“Once upon a time, freedom used to be life — now it’s money. I guess the world really do change,” proclaims Mama, portrayed by Kathryn Hunter-Williams.
“No, it was always money, Mama,” insists Walter Lee Younger, played by Mikaal Sulaiman. “We just didn’t know about it.”
“A Raisin in the Sun” and “Clybourne Park”
PlayMakers’ Repertory Company
Performance: Saturday at 2 p.m. and 7:30 p.m.
SEE THE PERFORMANCE
For showtimes and ticketing info, visit: http://bit.ly/5jx4XI
The play, written by Lorraine Hansberry in 1959, portrays the Youngers, a black family attempting to purchase a home in an all-white neighborhood in Chicago while struggling to balance personal dreams with family loyalty.
The production is directed by Raelle Myrick-Hodges and pays tribute to the themes of deferred dreams and family conflict with character portrayals that transcend the gap between the ’50s and now.
Clips from a radio interview with Hansberry commenting on her own work are sprinkled between scenes.
This artistic choice helps the audience not only delve into the world of the Youngers, but also the life of Hansberry and the significance of this family’s story within racially-charged 1950s America.
Costume designer Jan Chambers dresses characters in a fashion reflective of their journey and the time period.
Miriam A. Hyman’s portrayal of Beneatha Younger drives “Raisin” forward with a contagious energy even through the play’s most disheartening moments, while Hunter-Williams, as Mama, grounds the audience in a complex and recognizable mother’s love.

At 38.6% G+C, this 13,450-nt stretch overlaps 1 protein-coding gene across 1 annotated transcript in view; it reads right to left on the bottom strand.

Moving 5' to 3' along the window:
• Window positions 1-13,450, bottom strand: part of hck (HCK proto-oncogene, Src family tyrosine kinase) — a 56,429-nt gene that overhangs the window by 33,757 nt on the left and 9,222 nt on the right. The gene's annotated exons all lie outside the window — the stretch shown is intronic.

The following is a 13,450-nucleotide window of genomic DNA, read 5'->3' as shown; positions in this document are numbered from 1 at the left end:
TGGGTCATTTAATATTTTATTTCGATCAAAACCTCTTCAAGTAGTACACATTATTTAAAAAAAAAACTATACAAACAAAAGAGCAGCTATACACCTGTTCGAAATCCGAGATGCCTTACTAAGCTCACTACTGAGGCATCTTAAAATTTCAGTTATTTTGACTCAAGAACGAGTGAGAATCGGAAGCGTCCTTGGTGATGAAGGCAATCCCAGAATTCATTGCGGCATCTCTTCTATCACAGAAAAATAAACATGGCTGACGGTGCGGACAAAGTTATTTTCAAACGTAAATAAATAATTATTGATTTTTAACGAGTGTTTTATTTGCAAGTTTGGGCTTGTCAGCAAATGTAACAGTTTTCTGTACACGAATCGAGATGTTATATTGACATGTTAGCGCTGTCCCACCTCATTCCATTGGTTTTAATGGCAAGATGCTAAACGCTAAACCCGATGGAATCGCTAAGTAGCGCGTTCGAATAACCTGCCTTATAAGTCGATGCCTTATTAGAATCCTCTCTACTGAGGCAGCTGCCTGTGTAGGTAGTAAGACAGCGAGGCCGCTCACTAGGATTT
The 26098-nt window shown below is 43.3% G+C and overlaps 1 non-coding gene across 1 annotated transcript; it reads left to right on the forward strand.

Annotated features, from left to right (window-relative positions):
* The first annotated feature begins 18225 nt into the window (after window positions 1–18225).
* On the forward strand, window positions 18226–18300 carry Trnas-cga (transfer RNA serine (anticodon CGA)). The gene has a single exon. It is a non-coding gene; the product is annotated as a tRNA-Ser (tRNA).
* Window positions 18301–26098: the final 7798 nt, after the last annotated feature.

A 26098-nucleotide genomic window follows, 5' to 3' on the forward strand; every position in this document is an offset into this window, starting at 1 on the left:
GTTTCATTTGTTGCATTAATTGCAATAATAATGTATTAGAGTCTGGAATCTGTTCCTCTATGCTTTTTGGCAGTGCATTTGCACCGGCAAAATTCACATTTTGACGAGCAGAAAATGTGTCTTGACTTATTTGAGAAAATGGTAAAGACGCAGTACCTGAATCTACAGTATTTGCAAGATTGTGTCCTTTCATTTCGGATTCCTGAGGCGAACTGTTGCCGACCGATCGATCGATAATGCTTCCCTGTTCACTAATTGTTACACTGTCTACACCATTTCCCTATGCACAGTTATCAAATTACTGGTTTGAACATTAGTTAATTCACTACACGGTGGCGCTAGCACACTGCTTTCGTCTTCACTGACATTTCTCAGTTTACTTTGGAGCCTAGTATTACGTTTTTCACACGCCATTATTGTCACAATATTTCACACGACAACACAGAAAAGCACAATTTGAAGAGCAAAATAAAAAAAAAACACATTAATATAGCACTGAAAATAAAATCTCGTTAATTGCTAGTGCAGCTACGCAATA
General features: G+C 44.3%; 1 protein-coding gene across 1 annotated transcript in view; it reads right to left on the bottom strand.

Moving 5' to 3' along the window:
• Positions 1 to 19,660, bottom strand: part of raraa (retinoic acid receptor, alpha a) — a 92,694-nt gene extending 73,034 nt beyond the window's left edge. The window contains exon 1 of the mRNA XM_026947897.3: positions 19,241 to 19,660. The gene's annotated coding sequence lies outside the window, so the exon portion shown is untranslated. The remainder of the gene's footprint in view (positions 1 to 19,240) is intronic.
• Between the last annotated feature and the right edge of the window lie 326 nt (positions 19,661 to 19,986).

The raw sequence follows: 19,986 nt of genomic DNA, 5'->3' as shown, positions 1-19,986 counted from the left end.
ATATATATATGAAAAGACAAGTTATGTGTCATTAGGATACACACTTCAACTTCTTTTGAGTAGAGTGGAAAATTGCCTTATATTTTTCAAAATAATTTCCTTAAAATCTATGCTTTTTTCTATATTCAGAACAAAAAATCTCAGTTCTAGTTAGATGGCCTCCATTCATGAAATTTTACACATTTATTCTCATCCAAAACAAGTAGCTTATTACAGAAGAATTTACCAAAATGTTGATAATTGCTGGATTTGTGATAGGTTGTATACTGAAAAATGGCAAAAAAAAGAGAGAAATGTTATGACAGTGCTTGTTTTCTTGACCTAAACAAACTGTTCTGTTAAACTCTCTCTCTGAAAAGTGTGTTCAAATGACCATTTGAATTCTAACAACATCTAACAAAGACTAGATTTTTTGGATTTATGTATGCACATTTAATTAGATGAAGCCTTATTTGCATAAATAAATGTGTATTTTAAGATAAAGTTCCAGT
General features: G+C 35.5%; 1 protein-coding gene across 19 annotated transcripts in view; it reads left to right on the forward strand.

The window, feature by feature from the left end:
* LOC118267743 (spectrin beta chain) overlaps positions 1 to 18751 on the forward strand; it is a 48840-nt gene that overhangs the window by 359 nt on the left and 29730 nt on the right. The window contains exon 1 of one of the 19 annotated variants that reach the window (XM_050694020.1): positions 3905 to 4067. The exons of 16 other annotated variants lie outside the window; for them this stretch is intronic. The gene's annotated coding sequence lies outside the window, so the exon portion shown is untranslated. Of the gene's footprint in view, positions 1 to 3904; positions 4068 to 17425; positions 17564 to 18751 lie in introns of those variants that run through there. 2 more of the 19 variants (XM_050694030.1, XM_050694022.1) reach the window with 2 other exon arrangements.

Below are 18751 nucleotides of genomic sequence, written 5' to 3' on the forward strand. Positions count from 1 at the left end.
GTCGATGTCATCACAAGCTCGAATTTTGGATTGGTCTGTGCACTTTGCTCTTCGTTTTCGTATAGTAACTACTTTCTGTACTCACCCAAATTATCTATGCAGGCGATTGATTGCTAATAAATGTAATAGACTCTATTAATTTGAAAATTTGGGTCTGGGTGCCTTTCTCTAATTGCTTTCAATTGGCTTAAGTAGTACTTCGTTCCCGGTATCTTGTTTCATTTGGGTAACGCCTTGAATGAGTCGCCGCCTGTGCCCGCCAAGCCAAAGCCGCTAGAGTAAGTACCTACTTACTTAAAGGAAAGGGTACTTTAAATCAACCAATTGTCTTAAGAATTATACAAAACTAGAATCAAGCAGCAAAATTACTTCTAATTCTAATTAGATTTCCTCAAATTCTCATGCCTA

The sets, designed by Robin Vest, seamlessly transform from the Younger’s rat-infested apartment to the middle-class house in “Clybourne Park,” leaving aesthetics intact.
Bruce Norris’ “Clybourne Park,” directed by Tracy Young, was written in 2009. The first act follows the white family who sold the house to the Youngers. The second act jumps to present day, with the now-predominantly black neighborhood facing gentrification as a white family tries to purchase the house.
“Clybourne Park,” in many ways, continues the conversation of identity in America where “Raisin” left off.
The dialogue, combined with the flawless timing, evokes eruptions of discomfort followed by self-deprecating laughter in the audience.
But with this laughter comes an underlying issue: How much can a person rely on moral principles in a world requiring practicality?
That is the predicament in both “Raisin” and “Clybourne Park,” and both succeed in promoting a different kind of conversation.
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